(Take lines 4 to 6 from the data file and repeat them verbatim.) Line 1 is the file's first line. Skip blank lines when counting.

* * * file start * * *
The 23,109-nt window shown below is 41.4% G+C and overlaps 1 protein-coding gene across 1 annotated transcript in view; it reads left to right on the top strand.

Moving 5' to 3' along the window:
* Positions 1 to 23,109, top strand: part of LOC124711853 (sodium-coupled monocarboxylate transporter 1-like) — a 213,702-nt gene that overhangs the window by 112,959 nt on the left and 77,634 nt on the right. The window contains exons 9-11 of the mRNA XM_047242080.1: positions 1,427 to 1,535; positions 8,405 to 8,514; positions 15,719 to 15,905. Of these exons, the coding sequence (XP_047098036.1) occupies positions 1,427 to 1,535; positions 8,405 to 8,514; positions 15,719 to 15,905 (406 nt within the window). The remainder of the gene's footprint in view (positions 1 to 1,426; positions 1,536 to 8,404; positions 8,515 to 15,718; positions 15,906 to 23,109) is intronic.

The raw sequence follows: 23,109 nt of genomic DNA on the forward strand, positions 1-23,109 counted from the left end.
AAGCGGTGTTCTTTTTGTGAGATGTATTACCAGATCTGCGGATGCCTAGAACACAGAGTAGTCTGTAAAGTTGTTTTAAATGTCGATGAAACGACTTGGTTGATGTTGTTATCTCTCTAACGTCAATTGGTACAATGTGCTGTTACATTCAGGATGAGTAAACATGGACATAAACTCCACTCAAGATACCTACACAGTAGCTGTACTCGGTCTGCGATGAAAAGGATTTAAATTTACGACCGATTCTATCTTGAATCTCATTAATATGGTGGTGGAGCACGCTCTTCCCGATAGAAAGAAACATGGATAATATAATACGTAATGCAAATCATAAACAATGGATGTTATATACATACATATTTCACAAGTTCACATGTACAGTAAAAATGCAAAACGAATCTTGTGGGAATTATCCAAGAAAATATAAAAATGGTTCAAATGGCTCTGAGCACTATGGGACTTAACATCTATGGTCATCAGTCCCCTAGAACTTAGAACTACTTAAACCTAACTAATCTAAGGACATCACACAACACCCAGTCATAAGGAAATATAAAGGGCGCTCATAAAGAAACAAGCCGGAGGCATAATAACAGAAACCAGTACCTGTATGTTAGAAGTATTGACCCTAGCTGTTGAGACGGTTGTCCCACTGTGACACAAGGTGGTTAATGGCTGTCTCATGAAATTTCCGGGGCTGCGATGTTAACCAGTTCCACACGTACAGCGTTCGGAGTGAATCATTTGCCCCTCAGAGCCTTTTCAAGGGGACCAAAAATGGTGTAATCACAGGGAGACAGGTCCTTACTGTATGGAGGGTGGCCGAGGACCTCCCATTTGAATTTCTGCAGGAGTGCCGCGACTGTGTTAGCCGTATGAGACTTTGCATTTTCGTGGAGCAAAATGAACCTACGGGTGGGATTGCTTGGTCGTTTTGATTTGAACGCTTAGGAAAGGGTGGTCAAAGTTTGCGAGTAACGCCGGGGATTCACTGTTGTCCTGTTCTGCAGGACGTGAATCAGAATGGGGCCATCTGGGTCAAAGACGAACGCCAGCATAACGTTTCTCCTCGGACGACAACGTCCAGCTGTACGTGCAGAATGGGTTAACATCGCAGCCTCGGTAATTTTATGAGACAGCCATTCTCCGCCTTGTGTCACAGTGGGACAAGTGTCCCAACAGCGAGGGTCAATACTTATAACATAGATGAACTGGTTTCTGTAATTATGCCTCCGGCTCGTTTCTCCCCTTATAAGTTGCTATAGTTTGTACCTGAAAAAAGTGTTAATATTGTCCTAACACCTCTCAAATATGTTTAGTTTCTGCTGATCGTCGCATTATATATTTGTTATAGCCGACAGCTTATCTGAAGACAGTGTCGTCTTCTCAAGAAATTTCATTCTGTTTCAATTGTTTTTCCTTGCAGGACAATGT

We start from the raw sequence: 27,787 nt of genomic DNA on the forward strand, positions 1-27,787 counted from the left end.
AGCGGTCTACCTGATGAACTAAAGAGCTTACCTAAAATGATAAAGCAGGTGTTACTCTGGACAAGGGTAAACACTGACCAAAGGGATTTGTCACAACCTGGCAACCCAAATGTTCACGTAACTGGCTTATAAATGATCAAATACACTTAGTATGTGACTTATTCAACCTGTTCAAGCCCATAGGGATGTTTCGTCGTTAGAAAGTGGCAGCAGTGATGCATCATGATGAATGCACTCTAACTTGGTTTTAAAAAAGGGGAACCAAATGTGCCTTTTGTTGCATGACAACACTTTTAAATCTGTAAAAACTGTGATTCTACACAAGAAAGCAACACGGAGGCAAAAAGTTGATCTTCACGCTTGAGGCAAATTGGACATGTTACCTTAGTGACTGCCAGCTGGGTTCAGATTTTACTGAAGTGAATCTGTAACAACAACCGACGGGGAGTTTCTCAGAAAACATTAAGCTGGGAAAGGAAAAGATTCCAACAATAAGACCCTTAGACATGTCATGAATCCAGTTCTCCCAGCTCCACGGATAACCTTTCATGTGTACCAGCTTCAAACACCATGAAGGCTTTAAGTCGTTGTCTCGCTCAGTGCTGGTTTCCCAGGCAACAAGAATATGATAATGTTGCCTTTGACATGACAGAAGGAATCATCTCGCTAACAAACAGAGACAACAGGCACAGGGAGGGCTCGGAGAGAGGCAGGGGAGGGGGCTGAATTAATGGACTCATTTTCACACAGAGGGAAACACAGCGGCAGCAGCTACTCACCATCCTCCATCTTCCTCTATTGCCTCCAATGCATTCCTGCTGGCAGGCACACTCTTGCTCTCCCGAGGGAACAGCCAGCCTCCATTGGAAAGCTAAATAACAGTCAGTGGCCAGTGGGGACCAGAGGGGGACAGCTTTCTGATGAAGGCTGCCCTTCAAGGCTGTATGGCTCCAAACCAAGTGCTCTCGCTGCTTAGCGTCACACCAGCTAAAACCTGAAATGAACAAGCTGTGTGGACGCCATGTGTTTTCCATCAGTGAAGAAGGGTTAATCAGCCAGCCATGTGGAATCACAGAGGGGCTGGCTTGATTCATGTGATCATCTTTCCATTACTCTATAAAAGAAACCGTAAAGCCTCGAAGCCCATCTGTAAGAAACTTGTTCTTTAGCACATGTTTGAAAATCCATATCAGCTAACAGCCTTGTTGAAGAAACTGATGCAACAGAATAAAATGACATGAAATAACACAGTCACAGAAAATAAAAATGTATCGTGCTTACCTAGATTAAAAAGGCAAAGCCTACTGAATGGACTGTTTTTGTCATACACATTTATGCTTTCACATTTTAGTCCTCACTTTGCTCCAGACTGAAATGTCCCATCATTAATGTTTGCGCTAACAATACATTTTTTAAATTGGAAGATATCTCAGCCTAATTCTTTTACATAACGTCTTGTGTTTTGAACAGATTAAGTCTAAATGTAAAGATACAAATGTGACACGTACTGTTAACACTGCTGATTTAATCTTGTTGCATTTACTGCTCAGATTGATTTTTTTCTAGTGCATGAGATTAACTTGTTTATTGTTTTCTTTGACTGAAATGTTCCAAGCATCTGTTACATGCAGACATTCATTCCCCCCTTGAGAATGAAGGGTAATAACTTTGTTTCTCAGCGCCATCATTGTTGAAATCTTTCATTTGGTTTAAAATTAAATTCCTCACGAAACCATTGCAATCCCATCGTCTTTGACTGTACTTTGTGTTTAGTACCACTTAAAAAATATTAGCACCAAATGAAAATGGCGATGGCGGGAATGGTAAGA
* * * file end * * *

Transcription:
The raw sequence follows: 23,109 nt of genomic DNA on the forward strand, positions 1-23,109 counted from the left end.
AAGCGGTGTTCTTTTTGTGAGATGTATTACCAGATCTGCGGATGCCTAGAACACAGAGTAGTCTGTAAAGTTGTTTTAAATGTCGATGAAACGACTTGGTTGATGTTGTTATCTCTCTAACGTCAATTGGTACAATGTGCTGTTACATTCAGGATGAGTAAACATGGACATAAACTCCACTCAAGATACCTACACAGTAGCTGTACTCGGTCTGCGATGAAAAGGATTTAAATTTACGACCGATTCTATCTTGAATCTCATTAATATGGTGGTGGAGCACGCTCTTCCCGATAGAAAGAAACATGGATAATATAATACGTAATGCAAATCATAAACAATGGATGTTATATACATACATATTTCACAAGTTCACATGTACAGTAAAAATGCAAAACGAATCTTGTGGGAATTATCCAAGAAAATATAAAAATGGTTCAAATGGCTCTGAGCACTATGGGACTTAACATCTATGGTCATCAGTCCCCTAGAACTTAGAACTACTTAAACCTAACTAATCTAAGGACATCACACAACACCCAGTCATAAGGAAATATAAAGGGCGCTCATAAAGAAACAAGCCGGAGGCATAATAACAGAAACCAGTACCTGTATGTTAGAAGTATTGACCCTAGCTGTTGAGACGGTTGTCCCACTGTGACACAAGGTGGTTAATGGCTGTCTCATGAAATTTCCGGGGCTGCGATGTTAACCAGTTCCACACGTACAGCGTTCGGAGTGAATCATTTGCCCCTCAGAGCCTTTTCAAGGGGACCAAAAATGGTGTAATCACAGGGAGACAGGTCCTTACTGTATGGAGGGTGGCCGAGGACCTCCCATTTGAATTTCTGCAGGAGTGCCGCGACTGTGTTAGCCGTATGAGACTTTGCATTTTCGTGGAGCAAAATGAACCTACGGGTGGGATTGCTTGGTCGTTTTGATTTGAACGCTTAGGAAAGGGTGGTCAAAGTTTGCGAGTAACGCCGGGGATTCACTGTTGTCCTGTTCTGCAGGACGTGAATCAGAATGGGGCCATCTGGGTCAAAGACGAACGCCAGCATAACGTTTCTCCTCGGACGACAACGTCCAGCTGTACGTGCAGAATGGGTTAACATCGCAGCCTCGGTAATTTTATGAGACAGCCATTCTCCGCCTTGTGTCACAGTGGGACAAGTGTCCCAACAGCGAGGGTCAATACTTATAACATAGATGAACTGGTTTCTGTAATTATGCCTCCGGCTCGTTTCTCCCCTTATAAGTTGCTATAGTTTGTACCTGAAAAAAGTGTTAATATTGTCCTAACACCTCTCAAATATGTTTAGTTTCTGCTGATCGTCGCATTATATATTTGTTATAGCCGACAGCTTATCTGAAGACAGTGTCGTCTTCTCAAGAAATTTCATTCTGTTTCAATTGTTTTTCCTTGCAGGACAATGT

We start from the raw sequence: 27,787 nt of genomic DNA on the forward strand, positions 1-27,787 counted from the left end.